|Sinusitis (chronic) More studies are needed of stronger design to determine whether or not acupuncture offers benefit in sinusitis.||C|
|Skin disorders There is evidence from several studies suggesting that laser acupuncture therapy may be beneficial for skin conditions. However, due to weaknesses in study methods, as well as the wide variety of conditions (such as psoriasis) in this category, it is difficult to make specific recommendations.||C|
|Sleep apnea Some evidence suggests that acupuncture may help improve breathing in patients with moderate obstructive sleep apnea. Additional studies are needed to confirm these early findings.||C|
|Speech disorders (aphasia) Scalp acupuncture combined with rehabilitation training may help improve symptoms of aphasia, a condition that occurs when a person has difficulty understanding and/or producing spoken and written language. More research is needed in this area.||C|
|Stroke recovery Several studies have been conducted in stroke rehabilitation. More studies are needed to determine what can be expected in the use of acupuncture with regard to this application.||C|
|Substance abuse The evidence on acupuncture in treating substance abuse is mixed. More studies are needed to evaluate the use of acupuncture in this application.||C|
|Temporomandibular joint (TMJ) disorders The available evidence suggests acupuncture may be comparable to other forms of conservative treatments. However, the studies that have been performed have major weaknesses that call into question the meaning of the findings. More studies of better design are needed for definitive recommendations.||C|
|Tennis elbow Evidence suggests that there is a reduction of pain and an improvement of function in the afflicted elbow.||C|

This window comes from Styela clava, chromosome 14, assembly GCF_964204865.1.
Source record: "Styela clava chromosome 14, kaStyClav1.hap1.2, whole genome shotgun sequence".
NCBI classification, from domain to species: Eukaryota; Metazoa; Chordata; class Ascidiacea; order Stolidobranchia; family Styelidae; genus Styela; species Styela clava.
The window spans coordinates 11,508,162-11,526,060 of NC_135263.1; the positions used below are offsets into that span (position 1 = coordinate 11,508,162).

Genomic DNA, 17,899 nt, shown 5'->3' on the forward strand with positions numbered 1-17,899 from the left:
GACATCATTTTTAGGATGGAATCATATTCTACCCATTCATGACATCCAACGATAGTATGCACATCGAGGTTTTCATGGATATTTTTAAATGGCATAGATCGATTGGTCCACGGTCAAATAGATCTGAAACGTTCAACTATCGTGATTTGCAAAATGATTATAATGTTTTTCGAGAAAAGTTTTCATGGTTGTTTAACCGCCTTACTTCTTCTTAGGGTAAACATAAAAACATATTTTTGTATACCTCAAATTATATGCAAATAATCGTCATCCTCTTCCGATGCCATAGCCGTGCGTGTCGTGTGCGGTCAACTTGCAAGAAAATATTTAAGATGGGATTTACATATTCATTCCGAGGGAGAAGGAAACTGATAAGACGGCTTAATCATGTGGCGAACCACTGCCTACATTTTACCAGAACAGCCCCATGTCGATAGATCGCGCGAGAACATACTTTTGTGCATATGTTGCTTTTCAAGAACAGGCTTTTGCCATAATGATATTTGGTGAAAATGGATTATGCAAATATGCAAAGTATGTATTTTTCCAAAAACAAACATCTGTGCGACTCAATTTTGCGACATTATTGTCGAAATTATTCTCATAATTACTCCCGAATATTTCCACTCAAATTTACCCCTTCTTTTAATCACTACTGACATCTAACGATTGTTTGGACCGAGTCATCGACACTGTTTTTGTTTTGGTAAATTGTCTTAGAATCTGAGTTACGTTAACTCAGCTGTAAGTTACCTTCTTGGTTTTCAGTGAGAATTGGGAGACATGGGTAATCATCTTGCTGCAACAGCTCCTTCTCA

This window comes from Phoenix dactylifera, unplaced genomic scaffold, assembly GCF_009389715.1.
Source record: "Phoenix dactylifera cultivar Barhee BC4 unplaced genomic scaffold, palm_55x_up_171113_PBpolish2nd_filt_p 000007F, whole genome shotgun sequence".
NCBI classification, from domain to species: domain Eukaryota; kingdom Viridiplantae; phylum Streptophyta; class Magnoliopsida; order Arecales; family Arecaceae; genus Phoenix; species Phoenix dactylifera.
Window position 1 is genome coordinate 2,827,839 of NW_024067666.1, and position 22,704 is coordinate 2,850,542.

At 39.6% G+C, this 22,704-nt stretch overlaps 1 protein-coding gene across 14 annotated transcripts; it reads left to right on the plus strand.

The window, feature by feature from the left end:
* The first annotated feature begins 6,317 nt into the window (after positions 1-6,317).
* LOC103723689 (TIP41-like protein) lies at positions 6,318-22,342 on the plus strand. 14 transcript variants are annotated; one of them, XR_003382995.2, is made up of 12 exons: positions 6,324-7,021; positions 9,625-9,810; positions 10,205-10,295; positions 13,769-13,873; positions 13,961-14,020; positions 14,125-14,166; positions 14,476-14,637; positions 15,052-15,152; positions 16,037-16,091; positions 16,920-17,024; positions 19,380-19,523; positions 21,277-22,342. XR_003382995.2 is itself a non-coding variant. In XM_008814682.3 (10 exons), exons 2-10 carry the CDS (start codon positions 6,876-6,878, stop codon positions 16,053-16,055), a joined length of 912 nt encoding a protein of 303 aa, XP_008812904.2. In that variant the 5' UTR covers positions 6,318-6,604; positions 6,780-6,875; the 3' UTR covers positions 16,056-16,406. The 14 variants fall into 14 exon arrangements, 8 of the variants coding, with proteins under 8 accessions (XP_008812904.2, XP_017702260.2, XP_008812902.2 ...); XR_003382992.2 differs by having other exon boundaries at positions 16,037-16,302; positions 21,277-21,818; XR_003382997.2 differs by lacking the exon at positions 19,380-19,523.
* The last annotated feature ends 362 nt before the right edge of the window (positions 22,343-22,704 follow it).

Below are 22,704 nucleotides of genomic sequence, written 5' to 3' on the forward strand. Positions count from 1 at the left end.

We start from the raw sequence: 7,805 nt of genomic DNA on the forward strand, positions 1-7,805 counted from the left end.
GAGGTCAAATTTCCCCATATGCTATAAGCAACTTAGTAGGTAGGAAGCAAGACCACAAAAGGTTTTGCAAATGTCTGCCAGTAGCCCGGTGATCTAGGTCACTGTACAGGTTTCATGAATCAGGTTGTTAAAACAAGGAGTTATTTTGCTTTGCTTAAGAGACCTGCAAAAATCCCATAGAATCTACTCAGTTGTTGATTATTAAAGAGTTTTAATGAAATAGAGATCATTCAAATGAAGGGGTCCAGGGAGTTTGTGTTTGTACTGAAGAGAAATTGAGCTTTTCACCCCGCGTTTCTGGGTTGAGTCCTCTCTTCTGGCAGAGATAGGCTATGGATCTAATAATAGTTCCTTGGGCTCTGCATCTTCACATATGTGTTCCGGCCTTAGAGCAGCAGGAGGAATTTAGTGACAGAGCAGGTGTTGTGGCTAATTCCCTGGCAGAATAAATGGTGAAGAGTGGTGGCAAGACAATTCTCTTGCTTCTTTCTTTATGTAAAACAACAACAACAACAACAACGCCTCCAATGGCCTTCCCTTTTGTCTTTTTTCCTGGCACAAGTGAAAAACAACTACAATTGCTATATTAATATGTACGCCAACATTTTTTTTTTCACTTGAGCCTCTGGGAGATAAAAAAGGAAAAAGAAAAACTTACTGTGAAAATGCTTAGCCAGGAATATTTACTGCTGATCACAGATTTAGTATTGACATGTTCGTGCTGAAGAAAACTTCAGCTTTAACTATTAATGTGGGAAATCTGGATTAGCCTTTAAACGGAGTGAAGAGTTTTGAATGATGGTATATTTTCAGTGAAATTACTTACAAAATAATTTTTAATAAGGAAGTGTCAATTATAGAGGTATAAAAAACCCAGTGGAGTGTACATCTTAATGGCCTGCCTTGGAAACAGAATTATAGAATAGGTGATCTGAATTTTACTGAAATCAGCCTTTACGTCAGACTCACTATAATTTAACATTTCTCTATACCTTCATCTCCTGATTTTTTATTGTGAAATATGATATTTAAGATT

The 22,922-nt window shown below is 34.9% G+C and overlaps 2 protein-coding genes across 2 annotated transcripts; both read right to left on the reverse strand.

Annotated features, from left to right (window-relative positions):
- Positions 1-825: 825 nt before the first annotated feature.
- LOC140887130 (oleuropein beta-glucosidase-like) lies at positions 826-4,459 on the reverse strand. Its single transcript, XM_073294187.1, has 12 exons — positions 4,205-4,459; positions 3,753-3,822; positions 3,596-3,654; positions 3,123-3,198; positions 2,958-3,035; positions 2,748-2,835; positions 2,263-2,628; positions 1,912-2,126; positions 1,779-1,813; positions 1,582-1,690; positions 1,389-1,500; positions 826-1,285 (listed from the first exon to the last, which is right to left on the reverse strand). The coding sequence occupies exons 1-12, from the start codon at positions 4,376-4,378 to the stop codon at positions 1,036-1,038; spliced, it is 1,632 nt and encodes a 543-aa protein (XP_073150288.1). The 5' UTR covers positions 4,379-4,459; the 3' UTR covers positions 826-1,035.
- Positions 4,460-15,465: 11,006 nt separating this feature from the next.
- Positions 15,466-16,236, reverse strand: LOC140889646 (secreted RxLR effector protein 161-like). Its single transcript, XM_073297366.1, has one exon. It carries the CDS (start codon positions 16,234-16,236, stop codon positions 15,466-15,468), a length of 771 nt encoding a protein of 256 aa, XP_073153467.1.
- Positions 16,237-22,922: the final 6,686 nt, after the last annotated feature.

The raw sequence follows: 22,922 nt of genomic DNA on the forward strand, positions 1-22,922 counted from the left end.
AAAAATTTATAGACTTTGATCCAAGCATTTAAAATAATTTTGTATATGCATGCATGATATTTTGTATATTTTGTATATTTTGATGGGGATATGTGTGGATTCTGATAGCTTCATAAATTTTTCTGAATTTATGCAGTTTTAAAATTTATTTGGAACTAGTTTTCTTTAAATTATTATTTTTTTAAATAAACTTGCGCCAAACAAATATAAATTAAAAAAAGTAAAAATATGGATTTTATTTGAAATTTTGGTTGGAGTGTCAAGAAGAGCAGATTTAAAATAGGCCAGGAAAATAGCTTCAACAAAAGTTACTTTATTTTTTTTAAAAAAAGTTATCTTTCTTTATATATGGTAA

|Tourette's syndrome Based on early evidence, acupuncture may be an effective therapy for Tourette's syndrome. Further research is needed to confirm these results.||C|
|Trigeminal neuralgia (primary) Currently, there is insufficient available evidence to recommend either for or against acupuncture in primary trigeminal neuralgia.||C|
|Urinary tract infection Early study in women suggests a reduced recurrence over six months and reduced residual urine (urine retained in the bladder after voiding). Better-designed studies are needed to determine recommendations for this use.||C|
|Vertigo (cervical) Both ginger moxibustion and acupuncture have been studied for cervical vertigo, although few conclusions can be drawn at this time.||C|
|Vision problems Acupuncture has been combined with other therapies, such as massage, manual therapy, and Chinese medicine, to treat vision problems, including nearsightedness, optic atrophy, and visual recovery. Additional studies with acupuncture alone are needed before any conclusions can be made.||C|
|Vulvodynia Subjective observations in one small study suggest a possible role of acupuncture in the treatment of vulvodynia symptoms (chronic burning or stinging sensation of the vulva in the vagina). However, there is currently not enough evidence on which to base recommendations.||C|
|Weight loss Evidence is inconsistent on whether acupuncture might contribute to weight loss. Some studies show modest benefit but others show none. Currently, there is not enough available evidence to recommend either for or against acupuncture in weight loss.||C|
|Hearing loss Early evidence suggests that acupuncture is not effective in treating hearing loss in adults or children.||D|
|Smoking cessation Numerous studies of acupuncture for smoking cessation have been conducted, and the quality of studies has varied widely. Results have been inconsistent. Several critical reviews of the research have concluded that the evidence does not support acupuncture as a reliable or effective method for smoking cessation. There may, however, be some benefit in reducing side effects of withdrawal such as irritation, cigarette craving, and headache.||D|
|Tinnitus Small trials have been conducted and found no benefits over placebo for the treatment of chronic unilateral or bilateral tinnitus. However, non-controlled case series have found possible benefit. Larger studies are needed before a strong recommendation can be made.||D|
|Whiplash (adjunct) Early study does not show that laser acupuncture is any more effective than sham laser acupuncture when used in combination with drugs and other mobilization therapies. More study is needed in this area.||D|